It’s as easy to reject the third umpire’s view as it is frustrating to experience this view of truth in daily life. There must be something there even if we might disagree on how to describe it. So we neither throw our hands up in despair (“What do we know?”) or say nothing can actually be known because everything is a power struggle to decide what the truth is.

I used to think the first umpire was the exemplar for what it means to be a Christian living in the truth. Much of the talk I’ve heard over the years on the subject of Christian apologetics seems to hearken to this idea of an exclusive truth that we can discover, understand completely, and then hold proudly and proclaim loudly.

The problem, of course, is that as soon as we announce we have the exclusive truth we find ourselves with the exhausting task of trying to make sense of the contradictions we have with the guy next door who says something completely different but has a similar claim to know the truth in an exclusive way.

This view of truth means you must assume you are right and the rest of the world is wrong or ignore these contradictions. Further, it means you can’t do the important work of taking a look at your own internal contradictions or the way life often goes against what “we know.” As a Christian it means you can’t let the Bible be the story it is. You need to impose order on it and explain why, for example, it has no contradictions. [2]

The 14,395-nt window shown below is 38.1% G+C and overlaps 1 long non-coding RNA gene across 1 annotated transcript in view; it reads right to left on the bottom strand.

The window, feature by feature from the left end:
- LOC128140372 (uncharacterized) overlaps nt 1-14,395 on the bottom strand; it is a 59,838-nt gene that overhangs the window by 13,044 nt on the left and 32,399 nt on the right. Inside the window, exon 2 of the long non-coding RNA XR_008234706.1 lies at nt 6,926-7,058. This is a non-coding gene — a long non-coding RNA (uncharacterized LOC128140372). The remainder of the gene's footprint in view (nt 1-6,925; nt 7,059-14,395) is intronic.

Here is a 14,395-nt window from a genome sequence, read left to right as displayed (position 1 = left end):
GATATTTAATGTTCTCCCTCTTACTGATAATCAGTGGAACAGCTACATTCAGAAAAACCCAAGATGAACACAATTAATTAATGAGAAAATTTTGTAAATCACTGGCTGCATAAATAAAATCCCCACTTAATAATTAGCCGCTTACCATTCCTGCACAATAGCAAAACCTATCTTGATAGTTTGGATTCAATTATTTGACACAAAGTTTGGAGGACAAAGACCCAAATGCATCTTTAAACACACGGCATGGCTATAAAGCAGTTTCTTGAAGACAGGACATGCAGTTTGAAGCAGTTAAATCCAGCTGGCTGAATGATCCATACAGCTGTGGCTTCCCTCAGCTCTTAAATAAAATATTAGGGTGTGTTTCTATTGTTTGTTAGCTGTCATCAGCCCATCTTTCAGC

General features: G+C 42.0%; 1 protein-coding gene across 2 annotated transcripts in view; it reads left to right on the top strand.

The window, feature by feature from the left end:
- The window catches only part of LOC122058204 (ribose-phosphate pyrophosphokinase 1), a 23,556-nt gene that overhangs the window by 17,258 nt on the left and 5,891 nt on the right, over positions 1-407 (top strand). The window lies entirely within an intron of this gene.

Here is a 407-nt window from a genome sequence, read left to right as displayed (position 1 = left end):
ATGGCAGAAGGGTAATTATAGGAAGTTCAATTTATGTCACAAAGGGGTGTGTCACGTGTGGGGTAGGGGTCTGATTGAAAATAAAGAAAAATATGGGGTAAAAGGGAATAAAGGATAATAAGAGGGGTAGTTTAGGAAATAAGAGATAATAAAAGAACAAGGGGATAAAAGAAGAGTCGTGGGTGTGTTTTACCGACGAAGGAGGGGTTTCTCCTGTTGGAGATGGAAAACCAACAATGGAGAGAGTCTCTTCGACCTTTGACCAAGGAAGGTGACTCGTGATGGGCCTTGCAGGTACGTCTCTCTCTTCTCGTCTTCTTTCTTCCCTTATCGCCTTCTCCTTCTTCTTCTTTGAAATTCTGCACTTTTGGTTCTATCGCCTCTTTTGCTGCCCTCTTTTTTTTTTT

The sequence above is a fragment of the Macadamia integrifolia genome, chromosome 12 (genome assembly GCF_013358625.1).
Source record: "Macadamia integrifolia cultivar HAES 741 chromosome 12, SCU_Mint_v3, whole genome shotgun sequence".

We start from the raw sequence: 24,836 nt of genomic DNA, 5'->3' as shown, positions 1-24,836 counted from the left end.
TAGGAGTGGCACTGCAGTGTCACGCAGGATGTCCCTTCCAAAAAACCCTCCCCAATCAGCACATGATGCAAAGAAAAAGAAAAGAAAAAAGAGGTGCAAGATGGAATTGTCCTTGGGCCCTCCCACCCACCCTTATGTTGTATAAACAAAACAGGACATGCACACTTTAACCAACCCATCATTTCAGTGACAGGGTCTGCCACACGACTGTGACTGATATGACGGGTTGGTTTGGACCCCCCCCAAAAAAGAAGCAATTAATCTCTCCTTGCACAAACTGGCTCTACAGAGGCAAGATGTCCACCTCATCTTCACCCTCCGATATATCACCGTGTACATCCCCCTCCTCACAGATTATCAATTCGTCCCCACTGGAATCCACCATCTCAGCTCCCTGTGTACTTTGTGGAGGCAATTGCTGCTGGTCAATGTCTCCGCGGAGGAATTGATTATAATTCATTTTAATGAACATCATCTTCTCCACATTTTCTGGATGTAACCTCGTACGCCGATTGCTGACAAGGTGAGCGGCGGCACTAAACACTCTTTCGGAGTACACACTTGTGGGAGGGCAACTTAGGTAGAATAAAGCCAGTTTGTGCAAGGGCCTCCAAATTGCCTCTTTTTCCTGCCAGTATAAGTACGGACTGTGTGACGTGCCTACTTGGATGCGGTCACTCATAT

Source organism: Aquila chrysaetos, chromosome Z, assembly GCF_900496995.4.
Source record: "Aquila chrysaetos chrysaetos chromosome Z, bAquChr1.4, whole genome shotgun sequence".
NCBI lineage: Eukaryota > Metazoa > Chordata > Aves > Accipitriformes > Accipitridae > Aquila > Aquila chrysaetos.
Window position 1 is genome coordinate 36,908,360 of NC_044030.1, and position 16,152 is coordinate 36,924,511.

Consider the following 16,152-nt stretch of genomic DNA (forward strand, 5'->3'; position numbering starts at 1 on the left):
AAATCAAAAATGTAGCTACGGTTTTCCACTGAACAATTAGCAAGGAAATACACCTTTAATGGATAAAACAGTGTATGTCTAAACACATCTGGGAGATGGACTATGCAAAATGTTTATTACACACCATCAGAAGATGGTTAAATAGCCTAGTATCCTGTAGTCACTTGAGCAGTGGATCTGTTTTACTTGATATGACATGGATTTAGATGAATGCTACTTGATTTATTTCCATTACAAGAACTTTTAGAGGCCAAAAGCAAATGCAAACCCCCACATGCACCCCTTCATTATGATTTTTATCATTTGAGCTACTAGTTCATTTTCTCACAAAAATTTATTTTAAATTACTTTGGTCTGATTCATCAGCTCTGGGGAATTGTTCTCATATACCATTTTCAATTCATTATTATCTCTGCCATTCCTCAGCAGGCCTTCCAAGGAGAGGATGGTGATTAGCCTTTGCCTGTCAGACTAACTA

So both the first and third umpires live in an untenable place. The first umpire is naive (though he certainly wouldn’t consider himself that), thinking he knows perfectly. Perhaps he knows his Bible well but hasn’t taken time to consider how the Bible relates to, say, natural history. Meanwhile the third umpire says nothing can be known. That’s a tough way to live life.

Initially, the second umpire appears weak. He makes truth sound subjective. He looks squishy. But this is reality. The fundamental misunderstanding I’ve lived with for some years [3] is to mistake the thing that is actually relative, which is not truth, but me. As has been said rather elegantly, “We do not see things as they are. We see things as we are.” [4]

This makes coming to the truth a matter of relationship, which means it’s messy. We take the truth seriously, but ourselves less so. There “are ways of seeing” [5] that need to be factored in. And we need new ways of seeing. The fundamental change I’m learning to make is to recognize that there is something objective out there, but that I am subjective in here. Investigate both seriously and carefully.

All of this matters in how we approach the Bible. First umpire readers (I was one and I hope I am learning how not to be one) take themselves too seriously. They say, in effect, “I see the truth clearly and it’s a shame you don’t” on all sorts of matters—women in ministry, American exceptionalism, the importance of this or that presidential candidate, etc. Third umpire readers don’t take the Bible seriously enough. “It’s just one of many texts. We can’t privilege one over another.”